Jamie Carter doesn’t believe in love, but he needs a respectable, steady girlfriend to impress their bosses. Laurie wants a hot new man to give the rumor mill something else to talk about. It’s the perfect proposition: a fauxmance played out on social media, with strategically staged photographs and a specific end date in mind. With the plan hatched, Laurie and Jamie begin to flaunt their new couple status, to the astonishment—and jealousy—of their friends and colleagues. But there’s a fine line between pretending to be in love and actually falling for your charming, handsome fake boyfriend...


Review:
Mhairi McFarlane is quickly becoming one of my favorite authors of contemporary fiction.  I loved Don't You Forget About Me, published in 2018.  Her newest novel, If I Never Met You is a fun, romantic novel with enjoyable characters, and a plot that made this a page-turner.  This is just what you need if you want a positive distraction in the coming months.

What I Liked:
Characters:
Laurie is coming off of a devastating life change.  Her long-time partner has left her and is having a baby with his new girlfriend!  After being blind sighted with such a betrayal, how can she regain your confidence?  I enjoyed how Laurie found her confidence, realizing that her ex-boyfriend may have not been such a great fit for her, after all.  She moves from questioning her judgement to understanding how much she tied her self worth to her partner.  This helps her to move on in a positive way.

There are other relationships in Laurie's life that also need some reflection, particularly with her parents.  The dynamics between them have some bearing on how she relates to men.  Sorting them out seems like a turning point in her life.  

Jaime begins the novel as a stereotypical womanizer.  He is unapologetic about keeping his relationships at a superficial level.  I liked that he was not some misunderstood damaged Peter Pan man-child.  

He also gradually wanted Laurie to respect him and found her assumptions of him irritating.  Could that be because they were accurate?

Fake Relationship Trope:
I enjoy the fake relationship device.  Both Laurie and Jamie had plausible reasons to need a fake partner.  As with all of these plot devices, this book relies on the two main characters falling for each other.  But I felt this was done slow enough that it was credible.  I also really liked that this occurred independent of Laurie getting her self-worth back.  

"Clean" romance:
Unlike many contemporary romance books, this didn't ever go into the "Mommy Porn" territory.  There were many sexy, romantic scenes, but we didn't get a play by play of the action.  Thank you, Mhairi!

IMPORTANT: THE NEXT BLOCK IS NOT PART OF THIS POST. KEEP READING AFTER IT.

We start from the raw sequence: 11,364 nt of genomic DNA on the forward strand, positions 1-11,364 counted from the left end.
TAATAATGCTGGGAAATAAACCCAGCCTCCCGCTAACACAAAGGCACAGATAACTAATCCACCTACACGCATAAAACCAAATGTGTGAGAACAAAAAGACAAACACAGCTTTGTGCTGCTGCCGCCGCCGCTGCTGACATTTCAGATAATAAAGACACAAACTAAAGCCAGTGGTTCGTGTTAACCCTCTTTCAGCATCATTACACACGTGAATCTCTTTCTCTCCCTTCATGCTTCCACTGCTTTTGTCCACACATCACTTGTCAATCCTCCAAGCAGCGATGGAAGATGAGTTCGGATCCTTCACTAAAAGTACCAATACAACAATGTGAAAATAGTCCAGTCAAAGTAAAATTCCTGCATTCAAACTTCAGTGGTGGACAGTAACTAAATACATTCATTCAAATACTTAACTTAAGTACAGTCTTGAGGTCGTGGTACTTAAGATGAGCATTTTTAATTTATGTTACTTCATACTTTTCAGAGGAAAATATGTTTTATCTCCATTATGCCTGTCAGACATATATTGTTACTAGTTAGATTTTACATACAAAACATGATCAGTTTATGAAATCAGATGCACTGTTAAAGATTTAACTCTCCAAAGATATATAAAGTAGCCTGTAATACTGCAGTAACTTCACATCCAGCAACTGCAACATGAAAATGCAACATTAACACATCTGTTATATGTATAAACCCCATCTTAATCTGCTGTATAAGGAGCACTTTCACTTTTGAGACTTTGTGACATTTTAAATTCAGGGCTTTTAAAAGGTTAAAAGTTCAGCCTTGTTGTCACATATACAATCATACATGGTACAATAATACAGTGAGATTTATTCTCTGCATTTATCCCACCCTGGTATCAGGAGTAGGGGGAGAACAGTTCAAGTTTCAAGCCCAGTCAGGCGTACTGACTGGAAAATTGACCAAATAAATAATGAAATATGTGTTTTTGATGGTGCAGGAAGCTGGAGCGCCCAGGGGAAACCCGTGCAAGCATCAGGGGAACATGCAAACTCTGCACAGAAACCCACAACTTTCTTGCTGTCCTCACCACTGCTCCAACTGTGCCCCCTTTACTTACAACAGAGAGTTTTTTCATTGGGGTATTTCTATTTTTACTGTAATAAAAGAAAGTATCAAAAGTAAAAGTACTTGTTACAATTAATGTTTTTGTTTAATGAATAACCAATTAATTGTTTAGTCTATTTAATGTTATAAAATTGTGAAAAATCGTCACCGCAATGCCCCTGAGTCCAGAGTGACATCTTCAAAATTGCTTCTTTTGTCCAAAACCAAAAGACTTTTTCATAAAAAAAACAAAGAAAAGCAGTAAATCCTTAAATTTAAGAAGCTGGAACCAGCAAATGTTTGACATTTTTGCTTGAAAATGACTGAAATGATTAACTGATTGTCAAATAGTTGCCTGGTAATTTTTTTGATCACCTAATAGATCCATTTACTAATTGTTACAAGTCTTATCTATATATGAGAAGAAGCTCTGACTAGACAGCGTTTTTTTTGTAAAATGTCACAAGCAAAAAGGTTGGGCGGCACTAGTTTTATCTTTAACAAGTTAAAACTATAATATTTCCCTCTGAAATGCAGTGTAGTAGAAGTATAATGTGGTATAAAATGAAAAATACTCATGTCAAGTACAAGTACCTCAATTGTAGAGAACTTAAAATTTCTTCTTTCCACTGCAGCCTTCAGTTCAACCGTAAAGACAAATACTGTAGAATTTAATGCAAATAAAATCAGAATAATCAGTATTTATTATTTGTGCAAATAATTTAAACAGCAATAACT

What I Was Mixed About:
Pacing:
The book has a very slow beginning, not getting to the good stuff until about 25% into the novel.  While I liked how Laurie needs to analyze her breakup with Dan, it went on a little too long.  It also gave the book more serious tone than I was expecting.

But hang on.  When we get past the meet cute, things really start to pick up, and then I couldn't stop reading.  
 
Ending:
The ending was a bit rushed.  I wish that things were not quite so perfectly tied up at the end.  I would have been just as happy for a ending that was more nuanced.

Rating: 




Release Date:  March 24th, 2020

Author:  Mhairi McFarlane

Publisher:  William Morrow Paperbacks

Genre:  Contemporary Romance

Page Length:  432 Pages

Source:  Edelweiss

Format:  E-Book

Recommendation:  A solid, clean romance.  Highly enjoyable.

 


SHARE ON: Share to Pinterest
Monday, March 16, 2020

ARC Review: Matzah Ball Surprise by Laura Brown

https://www.goodreads.com/book/show/45288506-matzah-ball-surprise

Please Note:  I received an advance copy of this book from NetGalley in exchange for an honest review.  This did not influence the opinions in my review in any way.

Synopsis (from Goodreads):
This Passover is starting to feel like the ten plagues might be coming back to haunt them before the weekend is over...one hilarious misstep after the next.

Gaby Fineberg just wants to get through Passover Seder without her “well meaning” family playing matchmaker. She needs a date, just for one simple meal—that includes singing, the history of her forefathers, and not one bit of yeast. The hot guy at her gym would be perfect. He probably hates bread, anyway, with a body like that. But when she finally works up the nerve to ask him...he doesn’t hear a word she said.

Levi Miller is deaf and happily single. Initially, he doesn’t know why this beautiful woman is talking to him, but it’s clear she needs help—and suddenly so does he. In a very complicated situation, Levi finds a simple solution. Gaby will pretend to be his new girlfriend to bail him out, and he’ll return the favor. But he didn’t bargain for a family dinner quite like this one...


Review:
If you've been looking for a fun, sexy rom-com, look no further than Matzah Ball Surprise, by Laura Brown.  From the cover to the charming characters, this book was super fun to read.   A bonus is that one of the main characters is from an under-represented group, and is represented realistically, which makes this a wonderful novel.  This comes as no surprise, as the author is from this group.  I love that we get a novel about an under-represented group from someone actually from that community.  Diverse voices!!!

What I Liked:
Premise:
I enjoy the "fake" relationship trope so much.  There were strong reasons for both Gaby and Levi to want to present a fake partner.  Both had to do with family expectations and pressures.  This often become more intense during a holiday, and Passover was the perfect backdrop.